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I have some questions from the following text:

enter image description here

$\bullet$ It is clear to me that $f_\alpha$ is a loop and represents a generator of $\pi_1(M_\alpha)$ as covering induces injective map on fundamental groups, but why $f_\alpha$ is shortest?

Recall that a loop on a surface equipped with a Riemannian metric is called shortest if it has the shortest length in its free homotopy class.

$\bullet$ I think here $l:\Bbb R\to \widetilde M$ is obtained as the lifting of the following composition map $\Bbb R\xrightarrow{\exp}\Bbb S^1\xrightarrow{f_\alpha} M$ w.r.t. the universal covering $p:\widetilde M\to M$ using the fact $\Bbb R$ is simply-connected. Now, $l$ is simple as $f_\alpha$ is simple. Am I right?

$\bullet$ Why the map $l:\Bbb R\to \widetilde M$ is properly embedded in $\widetilde M$? I don't know the meaning of "proper" here. I think the term embedding comes to form the fact that $l$ is simple.

$\bullet$ What will be the full pre-image of $f_\alpha(\Bbb S^1)$ in universal cover i.e. what is $p^{-1}\big(f_\alpha(\Bbb S^1)\big)$? I guess it will be $\pi_1(M)$-tanslates of $l$, but have no proof.

Any help will be appreciated. It will be better if someone tells me some text containing all these basic facts.

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    $\begingroup$ Seems we might need to know lemma 5.2.1. Can you give a reference for this (book and location)? $\endgroup$
    – Steve D
    Commented Jan 17, 2021 at 19:00
  • $\begingroup$ Lemma 5.2.1 Let $A$ be an open annulus with a Riemannian metric. Let $\gamma$ be a shortest loop on $A$ representing a generator of $π_1(A).$ Then, $\gamma$ is simple. Also, if $\gamma'$ a second such loop on $A$, then $\gamma'$ equals $\gamma$ or is disjoint from $\gamma$. This is on page 101. $\endgroup$
    – Someone
    Commented Jan 17, 2021 at 19:14

1 Answer 1

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In the first bullet, suppose that $M_\alpha$ contained a loop $f'_\alpha : \mathcal S^1 \to M_\alpha$ in the same free homotopy class as the lift $f_\alpha$ but with length shorter than $f_\alpha$. Then the loop $f' : \mathcal S^1 \to M$ obtained by composing $f'_\alpha$ with the covering map $M_\alpha \mapsto M$ would be a shorter loop in the same homotopy class as $f$, which is a contradiction (the homotopy from $f_\alpha$ to $f'_\alpha$, when composed with the covering map $M_\alpha \mapsto M$, would be a homotopy from $f$ to $f'$).

In the second bullet, some care is needed. First one needs to verify that $\alpha$ has infinite order, but this is true in the fundamental group of any oriented surface: every nontrivial element has infintie order. Also, however, your interpretation does not quite make sense because the statement says that $l$ is the preimage of $f_\alpha(S^1)$, so $l$ itself is a set, not a function. However, if instead you state your interpretation to say that $l$ is the image in $\widetilde M$ of the map $\mathbb R \mapsto \widetilde M$ obtained by lifting the map $\mathbb R \mapsto \mathbb S^1 \mapsto M$, then your interpretation does make sense and is correct.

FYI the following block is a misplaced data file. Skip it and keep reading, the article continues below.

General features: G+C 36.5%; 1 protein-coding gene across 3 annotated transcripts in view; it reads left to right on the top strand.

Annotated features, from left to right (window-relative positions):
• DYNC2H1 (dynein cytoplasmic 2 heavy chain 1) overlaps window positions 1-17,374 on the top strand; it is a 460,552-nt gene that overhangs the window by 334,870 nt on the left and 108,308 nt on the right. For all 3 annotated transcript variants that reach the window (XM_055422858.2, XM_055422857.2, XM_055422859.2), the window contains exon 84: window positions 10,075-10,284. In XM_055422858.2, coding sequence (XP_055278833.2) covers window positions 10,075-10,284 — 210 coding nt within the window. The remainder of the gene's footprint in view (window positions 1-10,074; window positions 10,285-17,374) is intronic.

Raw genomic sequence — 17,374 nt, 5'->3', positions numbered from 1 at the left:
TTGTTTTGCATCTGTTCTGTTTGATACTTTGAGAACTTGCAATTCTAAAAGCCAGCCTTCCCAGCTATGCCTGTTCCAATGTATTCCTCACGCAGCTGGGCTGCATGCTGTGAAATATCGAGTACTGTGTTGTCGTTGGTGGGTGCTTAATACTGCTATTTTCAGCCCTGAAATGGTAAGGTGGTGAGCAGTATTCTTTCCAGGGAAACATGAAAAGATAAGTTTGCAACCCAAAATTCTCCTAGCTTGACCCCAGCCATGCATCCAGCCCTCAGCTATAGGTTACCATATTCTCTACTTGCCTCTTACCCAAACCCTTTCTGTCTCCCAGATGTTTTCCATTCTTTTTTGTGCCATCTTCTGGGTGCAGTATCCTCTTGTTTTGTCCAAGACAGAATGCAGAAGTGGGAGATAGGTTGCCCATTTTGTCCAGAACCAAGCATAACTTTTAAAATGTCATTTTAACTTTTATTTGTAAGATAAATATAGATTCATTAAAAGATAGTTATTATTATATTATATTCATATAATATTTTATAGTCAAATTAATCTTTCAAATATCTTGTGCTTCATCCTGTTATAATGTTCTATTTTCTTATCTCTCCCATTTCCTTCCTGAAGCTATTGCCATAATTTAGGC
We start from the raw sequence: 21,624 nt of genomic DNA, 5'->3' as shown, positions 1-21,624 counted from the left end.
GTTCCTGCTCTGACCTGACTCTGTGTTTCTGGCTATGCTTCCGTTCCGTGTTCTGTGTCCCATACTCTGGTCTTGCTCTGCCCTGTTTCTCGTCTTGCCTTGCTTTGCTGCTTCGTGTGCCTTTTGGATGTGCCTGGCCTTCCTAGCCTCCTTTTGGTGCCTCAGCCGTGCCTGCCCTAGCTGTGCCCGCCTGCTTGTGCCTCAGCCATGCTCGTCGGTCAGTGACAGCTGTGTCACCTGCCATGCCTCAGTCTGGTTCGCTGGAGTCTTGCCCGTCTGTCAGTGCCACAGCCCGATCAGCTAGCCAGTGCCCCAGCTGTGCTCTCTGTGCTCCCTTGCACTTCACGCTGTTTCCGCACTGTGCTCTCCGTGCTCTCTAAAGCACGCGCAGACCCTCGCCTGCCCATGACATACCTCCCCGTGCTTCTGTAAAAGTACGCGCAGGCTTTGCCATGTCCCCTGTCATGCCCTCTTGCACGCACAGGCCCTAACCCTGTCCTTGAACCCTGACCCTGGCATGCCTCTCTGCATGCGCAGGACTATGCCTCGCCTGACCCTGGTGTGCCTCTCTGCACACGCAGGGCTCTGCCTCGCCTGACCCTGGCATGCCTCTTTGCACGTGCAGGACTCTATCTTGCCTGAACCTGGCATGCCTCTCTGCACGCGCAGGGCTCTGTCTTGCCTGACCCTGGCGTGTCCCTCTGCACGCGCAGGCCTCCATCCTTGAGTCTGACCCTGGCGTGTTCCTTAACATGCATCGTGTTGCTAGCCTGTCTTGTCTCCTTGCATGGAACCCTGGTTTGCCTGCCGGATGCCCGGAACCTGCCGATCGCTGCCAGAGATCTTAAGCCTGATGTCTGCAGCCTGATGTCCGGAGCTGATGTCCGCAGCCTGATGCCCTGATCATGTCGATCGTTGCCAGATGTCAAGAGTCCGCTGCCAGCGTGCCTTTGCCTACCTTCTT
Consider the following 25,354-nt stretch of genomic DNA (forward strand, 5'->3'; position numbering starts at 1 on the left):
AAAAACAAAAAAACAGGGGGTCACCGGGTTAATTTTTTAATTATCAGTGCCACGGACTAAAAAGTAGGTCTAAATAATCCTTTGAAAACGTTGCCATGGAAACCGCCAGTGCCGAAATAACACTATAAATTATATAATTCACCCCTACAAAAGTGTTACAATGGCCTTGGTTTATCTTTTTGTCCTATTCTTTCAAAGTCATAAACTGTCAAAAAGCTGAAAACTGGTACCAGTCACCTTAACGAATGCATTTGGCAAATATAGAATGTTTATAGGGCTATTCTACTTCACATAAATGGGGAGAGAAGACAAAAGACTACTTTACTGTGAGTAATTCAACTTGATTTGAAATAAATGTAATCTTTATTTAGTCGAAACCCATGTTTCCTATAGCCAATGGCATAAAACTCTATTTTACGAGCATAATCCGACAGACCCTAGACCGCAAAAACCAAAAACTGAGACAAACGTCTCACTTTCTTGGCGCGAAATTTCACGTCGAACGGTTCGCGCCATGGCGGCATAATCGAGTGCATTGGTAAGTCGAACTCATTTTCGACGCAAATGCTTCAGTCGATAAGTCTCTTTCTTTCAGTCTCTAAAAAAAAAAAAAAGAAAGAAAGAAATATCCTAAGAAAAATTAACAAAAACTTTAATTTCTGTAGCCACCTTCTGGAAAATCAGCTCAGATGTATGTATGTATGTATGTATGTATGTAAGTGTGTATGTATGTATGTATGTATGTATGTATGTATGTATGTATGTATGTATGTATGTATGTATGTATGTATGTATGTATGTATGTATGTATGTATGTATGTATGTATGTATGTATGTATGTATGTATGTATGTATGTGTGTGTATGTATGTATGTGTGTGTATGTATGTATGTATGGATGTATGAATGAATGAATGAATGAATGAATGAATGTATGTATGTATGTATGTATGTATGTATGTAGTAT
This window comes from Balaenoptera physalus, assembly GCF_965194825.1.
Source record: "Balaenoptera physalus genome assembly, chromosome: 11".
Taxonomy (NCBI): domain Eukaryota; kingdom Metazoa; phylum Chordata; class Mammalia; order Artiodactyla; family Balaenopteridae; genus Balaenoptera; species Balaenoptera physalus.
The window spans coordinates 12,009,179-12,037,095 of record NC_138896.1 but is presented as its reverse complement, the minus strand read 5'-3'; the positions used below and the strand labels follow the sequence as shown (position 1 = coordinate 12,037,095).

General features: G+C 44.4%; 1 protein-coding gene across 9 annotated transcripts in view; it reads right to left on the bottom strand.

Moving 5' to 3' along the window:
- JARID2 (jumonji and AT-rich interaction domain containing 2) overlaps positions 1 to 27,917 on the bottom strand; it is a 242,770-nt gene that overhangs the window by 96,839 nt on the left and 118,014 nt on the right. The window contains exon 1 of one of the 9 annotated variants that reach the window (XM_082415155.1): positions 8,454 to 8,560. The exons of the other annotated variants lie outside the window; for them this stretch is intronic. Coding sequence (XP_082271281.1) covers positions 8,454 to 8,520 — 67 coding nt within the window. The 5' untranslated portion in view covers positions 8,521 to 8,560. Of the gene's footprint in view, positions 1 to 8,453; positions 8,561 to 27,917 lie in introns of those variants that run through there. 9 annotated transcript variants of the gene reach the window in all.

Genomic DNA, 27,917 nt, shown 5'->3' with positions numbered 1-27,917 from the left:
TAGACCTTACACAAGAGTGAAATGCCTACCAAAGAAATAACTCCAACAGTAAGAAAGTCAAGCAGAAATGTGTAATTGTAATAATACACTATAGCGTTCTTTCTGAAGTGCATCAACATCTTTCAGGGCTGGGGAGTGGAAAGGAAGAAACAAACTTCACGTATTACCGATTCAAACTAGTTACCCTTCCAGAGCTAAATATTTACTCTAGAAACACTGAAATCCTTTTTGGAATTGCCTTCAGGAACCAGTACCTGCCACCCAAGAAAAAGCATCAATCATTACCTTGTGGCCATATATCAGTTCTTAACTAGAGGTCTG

In your third bullet, the meaning of "properly embedded" is that the parameterization $\mathbb R \mapsto \widetilde M$ of $l$ is a proper function, meaning one for which the inverse image of every compact subset of $\widetilde M$ is a compact subset of $\mathbb R$. Intuitively this means that as points in $\mathbb R$ go to $-\infty$ or to $+\infty$, their images in $\widetilde M$ also "go to infinity".

In your fourth bullet, your guess is correct, if you restate it slightly: the full preimage will be the union of the $\pi_1(M)$ translates of $l$.

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  • $\begingroup$ Thank you for your answer. Just for clarification: So, in the first bullet you are using covering is a local isometry. In the second and third bullets, a parameterization $\Bbb R\to \widetilde M$ of $l$ is simple as $f_\alpha$ is simple, and that is why the text says $l$ is embedded in $\widetilde M$. Am I right? $\endgroup$
    – Someone
    Commented Jan 18, 2021 at 4:07
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    $\begingroup$ That sounds right $\endgroup$
    – Lee Mosher
    Commented Jan 18, 2021 at 4:29
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    $\begingroup$ except that showing $l$ is embedded in $\widetilde M$ does make use of the fact that $\alpha$ is of infinite order. $\endgroup$
    – Lee Mosher
    Commented Jan 18, 2021 at 4:30
  • $\begingroup$ Can you elaborate on your last comment whenever you have time? or any reference will also be helpful. $\endgroup$
    – Someone
    Commented Jan 18, 2021 at 5:01
  • $\begingroup$ I think it follows from the lemma 5.2.1(as stated above) as the image of $l$ in $M_\alpha$ that is $\text{im}(f_\alpha)$, represents a generator of $\pi_1(M_\alpha)$. Am I right? $\endgroup$
    – Someone
    Commented Jan 18, 2021 at 5:07

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